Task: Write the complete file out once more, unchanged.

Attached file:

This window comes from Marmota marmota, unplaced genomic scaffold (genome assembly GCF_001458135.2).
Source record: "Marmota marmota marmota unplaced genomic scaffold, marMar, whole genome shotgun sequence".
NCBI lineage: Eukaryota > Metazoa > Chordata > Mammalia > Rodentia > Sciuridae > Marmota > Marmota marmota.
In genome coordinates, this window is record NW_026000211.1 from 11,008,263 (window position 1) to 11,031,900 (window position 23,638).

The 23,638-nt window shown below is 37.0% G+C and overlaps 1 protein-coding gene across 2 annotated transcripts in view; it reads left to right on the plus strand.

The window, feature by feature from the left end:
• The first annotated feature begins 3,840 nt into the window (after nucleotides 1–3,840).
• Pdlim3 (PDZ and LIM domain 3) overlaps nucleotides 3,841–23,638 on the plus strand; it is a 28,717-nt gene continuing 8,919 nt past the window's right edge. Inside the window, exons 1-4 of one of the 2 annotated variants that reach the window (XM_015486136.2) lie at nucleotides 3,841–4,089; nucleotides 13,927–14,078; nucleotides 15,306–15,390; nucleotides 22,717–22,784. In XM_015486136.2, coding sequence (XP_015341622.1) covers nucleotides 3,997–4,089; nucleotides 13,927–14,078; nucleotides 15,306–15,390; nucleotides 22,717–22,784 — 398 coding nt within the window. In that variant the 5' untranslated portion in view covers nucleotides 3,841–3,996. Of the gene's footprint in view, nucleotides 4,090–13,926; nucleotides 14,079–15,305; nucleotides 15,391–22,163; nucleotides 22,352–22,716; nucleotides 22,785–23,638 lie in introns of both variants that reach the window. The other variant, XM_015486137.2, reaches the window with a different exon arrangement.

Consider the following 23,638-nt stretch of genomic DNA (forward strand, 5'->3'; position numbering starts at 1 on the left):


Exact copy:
This window comes from Marmota marmota, unplaced genomic scaffold (genome assembly GCF_001458135.2).
Source record: "Marmota marmota marmota unplaced genomic scaffold, marMar, whole genome shotgun sequence".
NCBI lineage: Eukaryota > Metazoa > Chordata > Mammalia > Rodentia > Sciuridae > Marmota > Marmota marmota.
In genome coordinates, this window is record NW_026000211.1 from 11,008,263 (window position 1) to 11,031,900 (window position 23,638).

The 23,638-nt window shown below is 37.0% G+C and overlaps 1 protein-coding gene across 2 annotated transcripts in view; it reads left to right on the plus strand.

The window, feature by feature from the left end:
• The first annotated feature begins 3,840 nt into the window (after nucleotides 1–3,840).
• Pdlim3 (PDZ and LIM domain 3) overlaps nucleotides 3,841–23,638 on the plus strand; it is a 28,717-nt gene continuing 8,919 nt past the window's right edge. Inside the window, exons 1-4 of one of the 2 annotated variants that reach the window (XM_015486136.2) lie at nucleotides 3,841–4,089; nucleotides 13,927–14,078; nucleotides 15,306–15,390; nucleotides 22,717–22,784. In XM_015486136.2, coding sequence (XP_015341622.1) covers nucleotides 3,997–4,089; nucleotides 13,927–14,078; nucleotides 15,306–15,390; nucleotides 22,717–22,784 — 398 coding nt within the window. In that variant the 5' untranslated portion in view covers nucleotides 3,841–3,996. Of the gene's footprint in view, nucleotides 4,090–13,926; nucleotides 14,079–15,305; nucleotides 15,391–22,163; nucleotides 22,352–22,716; nucleotides 22,785–23,638 lie in introns of both variants that reach the window. The other variant, XM_015486137.2, reaches the window with a different exon arrangement.

Consider the following 23,638-nt stretch of genomic DNA (forward strand, 5'->3'; position numbering starts at 1 on the left):